These can be books that take the form of fake encyclopedias, like Roberto Bolaño’s Nazi Literature of the Americas or Borges’ Universal History of Infamy, or that use elaborate stories about lost or recovered manuscripts as their frame, as in Jan Potocki’s Manuscript Found in Saragossa, Cervantes’ Don Quixote, or Nabokov’s Pale Fire. Historical fantasies don’t really work, but alternate histories do, like the Luther Blissett/Wu Ming books, Yael Bartana’s videos of the Jewish return to Poland or Annio da Viterbo’s gonzo rewriting of European prehistory. Secret histories, like the Procopius or Eugène Sue or Greil Marcus’ Lipstick Traces are even better. Some pranks—the Kensington Runestone, the Ossian Poems, War of the Worlds. Mockumentaries, especially when they’re played really straight, like in F is for Fake or Peter Greenaway’s The Falls.
You can get to Tlön by treating fiction as if it was real, and giving it the consistency of historical fact. David Thomson does that in his great, overlooked novel Suspects. So does a lot of Peter Carey, especially My Life as a Fake and Jack Maggs. I think Christian Marclay’s installation The Clock counts here, too. It’s made up of clocks in movies, one for each minute of the day. Unfolding in real-time, Marclay’s work seems to suggest that the movies form their own world, running along parallel to our own; the clock is really a window.
Some invented worlds work too, but only when their creators believe them. Take for example the fairy portraits of Richard Dadd, drawn in an asylum, or Henry Darger’s monumental history of the child slave rebellion. To the work of Tlön, insanity is no hindrance, and megalomania an asset.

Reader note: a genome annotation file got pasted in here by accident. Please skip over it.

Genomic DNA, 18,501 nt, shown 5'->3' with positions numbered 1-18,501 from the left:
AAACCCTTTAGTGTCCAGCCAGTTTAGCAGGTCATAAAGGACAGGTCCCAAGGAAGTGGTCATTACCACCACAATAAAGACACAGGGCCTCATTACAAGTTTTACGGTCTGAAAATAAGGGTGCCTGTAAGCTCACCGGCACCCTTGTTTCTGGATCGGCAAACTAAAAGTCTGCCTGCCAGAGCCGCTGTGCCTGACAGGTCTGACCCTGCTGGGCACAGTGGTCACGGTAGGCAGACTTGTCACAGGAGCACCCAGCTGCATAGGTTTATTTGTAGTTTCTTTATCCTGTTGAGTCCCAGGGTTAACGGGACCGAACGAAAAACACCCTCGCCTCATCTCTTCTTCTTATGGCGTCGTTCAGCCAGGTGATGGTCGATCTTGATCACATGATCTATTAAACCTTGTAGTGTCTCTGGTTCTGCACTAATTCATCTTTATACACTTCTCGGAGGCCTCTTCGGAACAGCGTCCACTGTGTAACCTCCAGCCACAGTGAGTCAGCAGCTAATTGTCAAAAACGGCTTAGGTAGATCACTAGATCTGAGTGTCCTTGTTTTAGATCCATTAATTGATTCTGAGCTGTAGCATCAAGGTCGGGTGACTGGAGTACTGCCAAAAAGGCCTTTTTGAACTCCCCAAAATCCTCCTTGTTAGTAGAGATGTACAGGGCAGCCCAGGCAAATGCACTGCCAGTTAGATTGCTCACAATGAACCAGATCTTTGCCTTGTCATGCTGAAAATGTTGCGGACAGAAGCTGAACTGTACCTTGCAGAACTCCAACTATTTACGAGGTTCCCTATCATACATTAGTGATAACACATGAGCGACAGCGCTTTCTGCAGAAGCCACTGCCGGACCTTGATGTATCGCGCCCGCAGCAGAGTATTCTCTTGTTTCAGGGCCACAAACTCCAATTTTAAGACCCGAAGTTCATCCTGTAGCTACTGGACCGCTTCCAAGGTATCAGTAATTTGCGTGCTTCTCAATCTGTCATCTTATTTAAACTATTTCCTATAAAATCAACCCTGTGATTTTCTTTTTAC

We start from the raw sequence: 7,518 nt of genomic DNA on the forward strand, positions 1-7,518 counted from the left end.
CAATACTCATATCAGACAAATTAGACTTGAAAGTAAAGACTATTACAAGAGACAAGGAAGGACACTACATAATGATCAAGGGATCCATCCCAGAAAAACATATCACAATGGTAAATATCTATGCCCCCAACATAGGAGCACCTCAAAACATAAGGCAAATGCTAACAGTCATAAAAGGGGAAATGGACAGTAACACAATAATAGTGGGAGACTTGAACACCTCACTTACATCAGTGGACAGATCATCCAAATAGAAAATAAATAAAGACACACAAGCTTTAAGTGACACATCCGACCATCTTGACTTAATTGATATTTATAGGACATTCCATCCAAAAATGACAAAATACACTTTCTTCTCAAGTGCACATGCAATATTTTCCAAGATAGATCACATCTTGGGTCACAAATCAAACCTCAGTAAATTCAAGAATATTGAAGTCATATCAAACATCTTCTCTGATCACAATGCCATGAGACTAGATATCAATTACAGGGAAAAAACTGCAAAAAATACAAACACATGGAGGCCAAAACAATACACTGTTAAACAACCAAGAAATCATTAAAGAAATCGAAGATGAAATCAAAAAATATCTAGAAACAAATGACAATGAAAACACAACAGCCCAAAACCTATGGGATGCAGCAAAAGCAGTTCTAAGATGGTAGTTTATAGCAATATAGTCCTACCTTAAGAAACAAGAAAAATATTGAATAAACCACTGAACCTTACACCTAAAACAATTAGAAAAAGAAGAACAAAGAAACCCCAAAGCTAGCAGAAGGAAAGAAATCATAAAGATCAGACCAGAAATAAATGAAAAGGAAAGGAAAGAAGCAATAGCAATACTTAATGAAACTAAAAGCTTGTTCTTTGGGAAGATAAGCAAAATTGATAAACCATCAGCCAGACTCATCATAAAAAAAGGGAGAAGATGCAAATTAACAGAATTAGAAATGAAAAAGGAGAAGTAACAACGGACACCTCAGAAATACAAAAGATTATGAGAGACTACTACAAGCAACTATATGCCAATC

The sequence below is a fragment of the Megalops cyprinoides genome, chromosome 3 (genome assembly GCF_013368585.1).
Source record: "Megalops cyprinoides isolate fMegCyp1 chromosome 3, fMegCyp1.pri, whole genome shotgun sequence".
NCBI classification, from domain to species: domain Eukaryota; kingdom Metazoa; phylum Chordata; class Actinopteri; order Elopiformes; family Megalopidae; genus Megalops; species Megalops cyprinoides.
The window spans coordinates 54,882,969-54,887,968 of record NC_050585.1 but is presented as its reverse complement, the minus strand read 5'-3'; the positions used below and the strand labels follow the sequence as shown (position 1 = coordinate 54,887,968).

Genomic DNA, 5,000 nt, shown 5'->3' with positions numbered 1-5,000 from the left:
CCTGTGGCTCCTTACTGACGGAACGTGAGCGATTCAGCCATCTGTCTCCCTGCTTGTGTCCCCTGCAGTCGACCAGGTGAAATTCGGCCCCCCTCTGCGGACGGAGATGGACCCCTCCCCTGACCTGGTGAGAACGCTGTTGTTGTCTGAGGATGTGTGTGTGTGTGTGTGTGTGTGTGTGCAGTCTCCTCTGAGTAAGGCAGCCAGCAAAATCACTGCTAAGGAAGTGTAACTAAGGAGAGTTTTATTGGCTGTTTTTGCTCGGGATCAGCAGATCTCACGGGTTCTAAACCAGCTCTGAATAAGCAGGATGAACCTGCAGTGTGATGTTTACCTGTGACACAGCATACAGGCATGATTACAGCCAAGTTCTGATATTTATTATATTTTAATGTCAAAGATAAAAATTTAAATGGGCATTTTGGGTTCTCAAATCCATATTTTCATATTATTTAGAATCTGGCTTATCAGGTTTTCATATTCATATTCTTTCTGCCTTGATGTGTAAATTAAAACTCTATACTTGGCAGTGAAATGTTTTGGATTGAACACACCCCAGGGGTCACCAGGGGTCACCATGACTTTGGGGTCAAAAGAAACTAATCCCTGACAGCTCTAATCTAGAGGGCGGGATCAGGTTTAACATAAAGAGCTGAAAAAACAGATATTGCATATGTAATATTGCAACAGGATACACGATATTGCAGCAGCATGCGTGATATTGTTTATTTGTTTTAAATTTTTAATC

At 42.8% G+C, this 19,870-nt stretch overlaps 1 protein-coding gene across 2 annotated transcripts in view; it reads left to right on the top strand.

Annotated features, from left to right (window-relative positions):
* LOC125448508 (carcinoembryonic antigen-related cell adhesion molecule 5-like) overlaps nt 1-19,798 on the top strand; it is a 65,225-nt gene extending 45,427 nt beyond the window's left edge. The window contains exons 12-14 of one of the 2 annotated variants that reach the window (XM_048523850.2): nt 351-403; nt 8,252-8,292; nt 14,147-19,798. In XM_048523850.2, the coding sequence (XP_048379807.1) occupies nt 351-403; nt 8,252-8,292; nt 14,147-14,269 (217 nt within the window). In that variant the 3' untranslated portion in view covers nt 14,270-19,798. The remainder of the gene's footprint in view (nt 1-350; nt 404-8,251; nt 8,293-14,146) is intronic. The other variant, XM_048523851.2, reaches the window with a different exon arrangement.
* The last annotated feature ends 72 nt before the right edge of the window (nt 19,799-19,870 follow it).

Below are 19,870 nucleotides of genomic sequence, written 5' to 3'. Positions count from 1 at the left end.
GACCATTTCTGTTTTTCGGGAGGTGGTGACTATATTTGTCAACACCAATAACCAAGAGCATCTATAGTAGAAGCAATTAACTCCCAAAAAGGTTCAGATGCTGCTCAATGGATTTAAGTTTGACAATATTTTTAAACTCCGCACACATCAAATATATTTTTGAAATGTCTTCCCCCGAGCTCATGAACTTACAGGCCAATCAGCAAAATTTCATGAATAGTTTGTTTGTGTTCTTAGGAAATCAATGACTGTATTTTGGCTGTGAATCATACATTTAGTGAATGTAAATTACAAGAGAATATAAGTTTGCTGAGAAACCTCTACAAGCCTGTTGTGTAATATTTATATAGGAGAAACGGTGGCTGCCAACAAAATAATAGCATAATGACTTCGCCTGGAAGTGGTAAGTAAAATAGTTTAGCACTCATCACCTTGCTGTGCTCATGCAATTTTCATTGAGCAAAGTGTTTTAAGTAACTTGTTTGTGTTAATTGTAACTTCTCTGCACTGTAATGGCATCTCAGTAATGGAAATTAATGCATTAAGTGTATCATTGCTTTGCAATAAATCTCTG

Certain kinds of religious revelation might qualify, especially when they deal with lost continents or vanished races—see Ignatius Donnelly, Constantine Rafinesque, and Augustus LePlongeon. Pseudepigraphy, writing done in the voice and guise of religious figures—Saint Paul chatting up Seneca; Jesus fighting aerial duels with Judas (who wins)—counts as a whole. So do a range of hoaxes: Psalmanazar the Formosan, a Frenchman who convinced Samuel Johnson and the rest of Europe that he was Taiwanese; Edmund Backhouse, who (among other things) created a fictional eunuch’s diary to prop up his scurrilous story of the last days of Manchu rule. Laura Albert as JT LeRoy. Forgeries work too, as long as they aren’t done in the name of self-interest or malice (so no Hitler Diaries or Protocols of the Elders of Zion, but perhaps Beatrice Sparks’ Go Ask Alice, and definitely actress Joan Lowell’s invented 1929 memoir of a life at sea, The Cradle of the Deep).
In fact, absence of self interest and of ego seems to me a general rule for Tlönian art. The work of Tlön might not be ethical, but it has an ethics: however much its deceptions might betray or confuse, they must serve the work itself, and not its maker. The author cannot be the protagonist. Lies are allowed, but they shouldn’t be told with an eye toward self-promotion or embroidery (no Jennifer Laucks, Jonah Lehrers or Jayson Blairs). The goal, ideally, is to create something and let it dissolve in the bloodstream of the culture like a virus, and to do this without acknowledgment or compensation. You subordinate yourself to a creation, and then you get out of its way.
Vian did many things after his deception was revealed. Vian wrote books under his own name, played in bands, acted in cabarets, staged plays, divorced, remarried. But Vernon Sullivan never left him. Sullivan deprived his plays of an audience and his other novels of readers. For a while he tried using Sullivan as a pseudonym and writing novels under his name, but it didn’t stick. Neither did any of his other pseudonyms (he had at least thirty-seven). In 1959, against his wishes and without his participation, someone made a movie out of I Spit on Your Graves. It was a travesty with obviously fake locales and a French actor in the lead. Vian went to the opening screening. Ten minutes in, he stood up and shouted, “These guys are supposed to be American? My ass!” He then sat back down and died of the heart attack. Face to face with his creation, and like a true son of Tlön, Vian went down with the ship.
Jacob Mikanowski writes about art, books and Europe east of Berlin. Bas Princen photograph copyright the artist and courtesy Van Kranendonk gallery; Adam Ryder photograph copyright the artist. Selections From The Joint Photographic Survey is a self-published, limited-edition available here.